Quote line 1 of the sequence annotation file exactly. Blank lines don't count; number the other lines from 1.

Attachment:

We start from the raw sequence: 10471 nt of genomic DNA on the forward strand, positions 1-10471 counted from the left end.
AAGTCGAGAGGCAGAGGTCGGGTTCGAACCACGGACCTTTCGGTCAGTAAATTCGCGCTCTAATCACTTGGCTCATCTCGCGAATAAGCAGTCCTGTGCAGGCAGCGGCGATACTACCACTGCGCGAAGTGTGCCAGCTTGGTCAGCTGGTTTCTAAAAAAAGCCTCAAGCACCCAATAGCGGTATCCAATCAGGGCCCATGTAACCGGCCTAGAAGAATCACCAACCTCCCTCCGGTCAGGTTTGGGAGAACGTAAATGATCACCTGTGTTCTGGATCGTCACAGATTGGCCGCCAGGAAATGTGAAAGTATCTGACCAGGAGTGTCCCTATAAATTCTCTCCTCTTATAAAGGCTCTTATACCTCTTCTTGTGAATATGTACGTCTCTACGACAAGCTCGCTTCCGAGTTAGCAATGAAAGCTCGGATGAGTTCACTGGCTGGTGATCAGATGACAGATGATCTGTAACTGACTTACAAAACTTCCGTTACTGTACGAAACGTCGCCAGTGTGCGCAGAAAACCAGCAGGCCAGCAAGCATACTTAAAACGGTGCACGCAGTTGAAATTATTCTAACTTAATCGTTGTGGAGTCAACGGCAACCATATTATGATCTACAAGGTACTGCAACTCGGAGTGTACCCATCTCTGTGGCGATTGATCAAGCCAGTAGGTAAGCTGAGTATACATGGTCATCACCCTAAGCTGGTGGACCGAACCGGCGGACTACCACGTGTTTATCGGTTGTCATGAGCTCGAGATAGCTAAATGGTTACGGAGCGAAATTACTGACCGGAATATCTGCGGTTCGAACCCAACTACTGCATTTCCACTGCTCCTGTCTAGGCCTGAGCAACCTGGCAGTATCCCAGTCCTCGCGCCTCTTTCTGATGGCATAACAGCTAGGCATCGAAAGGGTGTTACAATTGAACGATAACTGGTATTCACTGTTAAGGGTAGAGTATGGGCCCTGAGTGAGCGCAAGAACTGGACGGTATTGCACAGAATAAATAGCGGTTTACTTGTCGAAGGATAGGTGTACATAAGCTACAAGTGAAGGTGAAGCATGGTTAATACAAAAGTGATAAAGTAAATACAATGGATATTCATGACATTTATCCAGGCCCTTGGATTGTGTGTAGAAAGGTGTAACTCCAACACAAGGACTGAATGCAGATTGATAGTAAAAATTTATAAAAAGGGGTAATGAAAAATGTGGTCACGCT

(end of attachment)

We start from the raw sequence: 10471 nt of genomic DNA on the forward strand, positions 1-10471 counted from the left end.